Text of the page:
Know Your Filters!

The key to a successful aquarium is a proper filtration system. The best line of defense against an unhealthy aquarium to understand the different types of filters and how they work. There are 3 different cater goes of filters:


  • Mechanical filtration is where water is forced through filter media which catches particles suspended in the water in your aquarium.
  • Chemical filtration occurs when toxic chemicals pass through a resin or media. Some chemical filtration products target specific excessive nutrients or chemicals from the aquarium.
  • Biological filtration is the breakdown of different bacteria. This is called the nitrogen cycle where waste products, food, and fungi are broken down and create ammonia. Ammonia is toxic to the aquariums inhabitants. If there is sufficient space for the beneficial bacteria to grow, your nitrogen cycle will work properly. A biological filter is designated by the amount of space made for the bacteria to grow on.

Using these different filtration methods, we can take a look at the various types of filters! Each type of filter is different and can be used for different types of tanks, or just your personal preference.

HOB Power Filter

One of the most common types of aquarium filters is the classic HOB (hang on back) power filter. These types of filters combine the use of mechanical, chemical and biological filtration.

  • Aquarium water is sucked up through the siphon tube.
  • The mechanical filtration begins by the water passing through your filter pad or floss.
  • Chemical filtration occurs by the water flowing through the carbon, that will remove toxins from the water.
  • Lastly, the biological filtration begins inside the filter cartridge. If your filter has a bio-wheel, there is added biological filtration from the water passing over the biological filter. The water flows from the wheel or cartridge back into the aquarium.

HOB filters can be used for fresh water and marine aquariums, and are appropriately sized for tanks ranging from 10 gallon all the way to >100 Gallon! Pisces recommends: AquaClear Power Filter. 

Sponge Filter

Sponge filters are generally used for low flow aquariums, such as nursery or hospital tanks, breeding or aquariums with small fish or invertebrate.

A sponge filter is powered by an air pump where water is forced to pull through the sponge-like material. The sponge is capable of producing biological and mechanical filtration because beneficial bacteria live on the sponge.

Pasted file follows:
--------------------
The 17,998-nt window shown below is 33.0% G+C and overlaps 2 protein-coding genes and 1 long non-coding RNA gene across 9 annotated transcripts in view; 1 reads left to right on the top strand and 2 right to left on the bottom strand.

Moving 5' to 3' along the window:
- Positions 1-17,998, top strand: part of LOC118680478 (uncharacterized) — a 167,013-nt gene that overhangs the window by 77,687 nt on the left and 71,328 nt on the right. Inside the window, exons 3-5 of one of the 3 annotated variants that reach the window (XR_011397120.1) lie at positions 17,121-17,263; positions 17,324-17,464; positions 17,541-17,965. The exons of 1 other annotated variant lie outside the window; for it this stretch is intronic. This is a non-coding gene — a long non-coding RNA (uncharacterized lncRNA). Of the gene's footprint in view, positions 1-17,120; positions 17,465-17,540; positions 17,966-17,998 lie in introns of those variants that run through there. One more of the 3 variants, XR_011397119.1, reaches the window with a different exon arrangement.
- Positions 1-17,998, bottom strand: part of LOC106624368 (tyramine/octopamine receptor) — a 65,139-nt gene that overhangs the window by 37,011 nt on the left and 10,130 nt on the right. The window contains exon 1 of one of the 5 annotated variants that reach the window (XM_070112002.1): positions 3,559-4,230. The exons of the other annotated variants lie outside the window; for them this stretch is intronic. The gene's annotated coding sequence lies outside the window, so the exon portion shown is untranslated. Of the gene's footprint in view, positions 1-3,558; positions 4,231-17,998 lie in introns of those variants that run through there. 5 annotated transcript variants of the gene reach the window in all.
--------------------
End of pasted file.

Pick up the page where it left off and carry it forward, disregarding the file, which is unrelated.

Sponge filters are typically inexpensive, ranging anywhere from $5 – $40. Pisces recommends: Aquatop Classic Flow Sponge.

Canister Filter

Canister filters are a favorite by hobbiests and are built for large aquariums (40 gallon and up). They are great for cichlid, saltwater or planted aquariums. Unlike the sponge and FOB, canister filters are  large and are usually stored underneath or behind.

Canister filters work by mechanically and chemically pressurizing the water, by forcing the water through fine material that can trap smaller particles. After the water has passed through a series of filter media, the cleaned water is then pumped back into the tank. They have a long flexible siphon tube that connect the filter to the tank, with a return “water bar” that spreads the outflow of water through a long bar. Pisces recommends: Fluval Canister Filter.

Sump Filter

A sump filter is normally divided up into sections that we call chambers. The chambers are created by using dividers that perform a very important task and therefore must be installed properly. These excel in the biological part of filtration due to part of the filter media is exposed to aquarium water and a significant amount to air. Being exposed to both air and water creates a large colony of beneficial bacteria to grow and process waste products.

The first chamber contains a mixture of biological and mechanical filtration. Several hundred bio balls have been put in the chamber first, these are then topped off with several layers of mechanical sponge filtration.

The water then flows down through the mechanical and biological filtration and enters the second chamber via a gap under the divider.

Finally, the water flows up through biological bio balls and over the second divider into the third chamber which contains a pump and heater. If the second divider is not lower than the first divider then the water will not flow into the third chamber, it will flood the whole filter. The final chamber that contains your pump must be designed to hold plenty of water, the bigger the tank, the more water it needs to hold.